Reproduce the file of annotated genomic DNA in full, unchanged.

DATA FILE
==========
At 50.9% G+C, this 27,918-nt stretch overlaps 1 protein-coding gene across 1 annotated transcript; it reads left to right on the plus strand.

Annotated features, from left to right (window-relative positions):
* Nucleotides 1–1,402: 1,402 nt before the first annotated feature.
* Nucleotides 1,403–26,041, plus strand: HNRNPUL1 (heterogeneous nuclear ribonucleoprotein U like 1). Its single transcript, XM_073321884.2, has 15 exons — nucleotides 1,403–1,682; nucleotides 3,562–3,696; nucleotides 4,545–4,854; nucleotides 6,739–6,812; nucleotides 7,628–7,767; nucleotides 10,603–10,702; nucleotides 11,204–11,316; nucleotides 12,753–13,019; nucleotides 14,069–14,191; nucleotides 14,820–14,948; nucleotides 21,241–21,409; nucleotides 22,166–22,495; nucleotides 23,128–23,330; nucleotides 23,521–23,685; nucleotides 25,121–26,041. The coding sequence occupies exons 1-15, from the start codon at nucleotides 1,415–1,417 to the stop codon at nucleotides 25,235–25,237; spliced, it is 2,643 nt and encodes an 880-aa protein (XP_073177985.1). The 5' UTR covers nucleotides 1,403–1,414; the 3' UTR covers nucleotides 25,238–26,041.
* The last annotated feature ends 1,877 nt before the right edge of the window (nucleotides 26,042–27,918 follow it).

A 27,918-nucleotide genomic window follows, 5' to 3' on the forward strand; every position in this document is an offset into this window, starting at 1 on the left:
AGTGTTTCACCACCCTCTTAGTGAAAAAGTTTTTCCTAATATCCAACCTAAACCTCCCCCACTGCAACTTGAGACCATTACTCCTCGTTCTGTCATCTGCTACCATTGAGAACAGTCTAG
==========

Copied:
At 50.9% G+C, this 27,918-nt stretch overlaps 1 protein-coding gene across 1 annotated transcript; it reads left to right on the plus strand.

Annotated features, from left to right (window-relative positions):
* Nucleotides 1–1,402: 1,402 nt before the first annotated feature.
* Nucleotides 1,403–26,041, plus strand: HNRNPUL1 (heterogeneous nuclear ribonucleoprotein U like 1). Its single transcript, XM_073321884.2, has 15 exons — nucleotides 1,403–1,682; nucleotides 3,562–3,696; nucleotides 4,545–4,854; nucleotides 6,739–6,812; nucleotides 7,628–7,767; nucleotides 10,603–10,702; nucleotides 11,204–11,316; nucleotides 12,753–13,019; nucleotides 14,069–14,191; nucleotides 14,820–14,948; nucleotides 21,241–21,409; nucleotides 22,166–22,495; nucleotides 23,128–23,330; nucleotides 23,521–23,685; nucleotides 25,121–26,041. The coding sequence occupies exons 1-15, from the start codon at nucleotides 1,415–1,417 to the stop codon at nucleotides 25,235–25,237; spliced, it is 2,643 nt and encodes an 880-aa protein (XP_073177985.1). The 5' UTR covers nucleotides 1,403–1,414; the 3' UTR covers nucleotides 25,238–26,041.
* The last annotated feature ends 1,877 nt before the right edge of the window (nucleotides 26,042–27,918 follow it).

A 27,918-nucleotide genomic window follows, 5' to 3' on the forward strand; every position in this document is an offset into this window, starting at 1 on the left:
AGTGTTTCACCACCCTCTTAGTGAAAAAGTTTTTCCTAATATCCAACCTAAACCTCCCCCACTGCAACTTGAGACCATTACTCCTCGTTCTGTCATCTGCTACCATTGAGAACAGTCTAG